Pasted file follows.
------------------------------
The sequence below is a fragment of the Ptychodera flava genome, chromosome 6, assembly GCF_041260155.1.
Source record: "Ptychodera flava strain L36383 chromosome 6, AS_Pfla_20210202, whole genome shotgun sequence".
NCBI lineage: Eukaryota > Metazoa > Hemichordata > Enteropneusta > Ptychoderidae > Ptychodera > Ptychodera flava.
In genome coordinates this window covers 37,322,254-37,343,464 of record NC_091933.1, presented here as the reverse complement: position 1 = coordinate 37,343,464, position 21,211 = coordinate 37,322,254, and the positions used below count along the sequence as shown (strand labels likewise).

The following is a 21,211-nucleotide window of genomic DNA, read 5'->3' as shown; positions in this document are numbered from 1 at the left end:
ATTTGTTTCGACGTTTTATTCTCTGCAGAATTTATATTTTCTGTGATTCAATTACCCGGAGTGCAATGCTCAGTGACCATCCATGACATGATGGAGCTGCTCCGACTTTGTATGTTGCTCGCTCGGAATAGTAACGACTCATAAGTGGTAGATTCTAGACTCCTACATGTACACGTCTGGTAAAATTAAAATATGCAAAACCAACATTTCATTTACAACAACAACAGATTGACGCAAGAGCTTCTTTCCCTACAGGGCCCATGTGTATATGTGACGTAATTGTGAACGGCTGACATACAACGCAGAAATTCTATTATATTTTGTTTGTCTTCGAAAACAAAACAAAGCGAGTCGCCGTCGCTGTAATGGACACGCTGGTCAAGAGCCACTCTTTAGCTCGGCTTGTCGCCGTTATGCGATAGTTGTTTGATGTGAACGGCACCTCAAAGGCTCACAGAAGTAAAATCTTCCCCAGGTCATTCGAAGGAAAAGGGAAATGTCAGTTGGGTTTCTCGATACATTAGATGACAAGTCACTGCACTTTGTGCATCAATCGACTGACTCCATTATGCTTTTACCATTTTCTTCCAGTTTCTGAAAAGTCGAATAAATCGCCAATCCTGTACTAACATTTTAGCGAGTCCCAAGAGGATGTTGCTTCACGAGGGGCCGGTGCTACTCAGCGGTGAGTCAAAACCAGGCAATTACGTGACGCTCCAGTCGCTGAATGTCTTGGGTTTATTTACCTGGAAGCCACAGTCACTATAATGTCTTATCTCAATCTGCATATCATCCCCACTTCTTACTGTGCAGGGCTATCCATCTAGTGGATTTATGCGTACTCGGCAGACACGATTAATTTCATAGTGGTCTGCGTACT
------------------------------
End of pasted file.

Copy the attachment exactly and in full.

The sequence below is a fragment of the Ptychodera flava genome, chromosome 6, assembly GCF_041260155.1.
Source record: "Ptychodera flava strain L36383 chromosome 6, AS_Pfla_20210202, whole genome shotgun sequence".
NCBI lineage: Eukaryota > Metazoa > Hemichordata > Enteropneusta > Ptychoderidae > Ptychodera > Ptychodera flava.
In genome coordinates this window covers 37,322,254-37,343,464 of record NC_091933.1, presented here as the reverse complement: position 1 = coordinate 37,343,464, position 21,211 = coordinate 37,322,254, and the positions used below count along the sequence as shown (strand labels likewise).

The following is a 21,211-nucleotide window of genomic DNA, read 5'->3' as shown; positions in this document are numbered from 1 at the left end:
ATTTGTTTCGACGTTTTATTCTCTGCAGAATTTATATTTTCTGTGATTCAATTACCCGGAGTGCAATGCTCAGTGACCATCCATGACATGATGGAGCTGCTCCGACTTTGTATGTTGCTCGCTCGGAATAGTAACGACTCATAAGTGGTAGATTCTAGACTCCTACATGTACACGTCTGGTAAAATTAAAATATGCAAAACCAACATTTCATTTACAACAACAACAGATTGACGCAAGAGCTTCTTTCCCTACAGGGCCCATGTGTATATGTGACGTAATTGTGAACGGCTGACATACAACGCAGAAATTCTATTATATTTTGTTTGTCTTCGAAAACAAAACAAAGCGAGTCGCCGTCGCTGTAATGGACACGCTGGTCAAGAGCCACTCTTTAGCTCGGCTTGTCGCCGTTATGCGATAGTTGTTTGATGTGAACGGCACCTCAAAGGCTCACAGAAGTAAAATCTTCCCCAGGTCATTCGAAGGAAAAGGGAAATGTCAGTTGGGTTTCTCGATACATTAGATGACAAGTCACTGCACTTTGTGCATCAATCGACTGACTCCATTATGCTTTTACCATTTTCTTCCAGTTTCTGAAAAGTCGAATAAATCGCCAATCCTGTACTAACATTTTAGCGAGTCCCAAGAGGATGTTGCTTCACGAGGGGCCGGTGCTACTCAGCGGTGAGTCAAAACCAGGCAATTACGTGACGCTCCAGTCGCTGAATGTCTTGGGTTTATTTACCTGGAAGCCACAGTCACTATAATGTCTTATCTCAATCTGCATATCATCCCCACTTCTTACTGTGCAGGGCTATCCATCTAGTGGATTTATGCGTACTCGGCAGACACGATTAATTTCATAGTGGTCTGCGTACT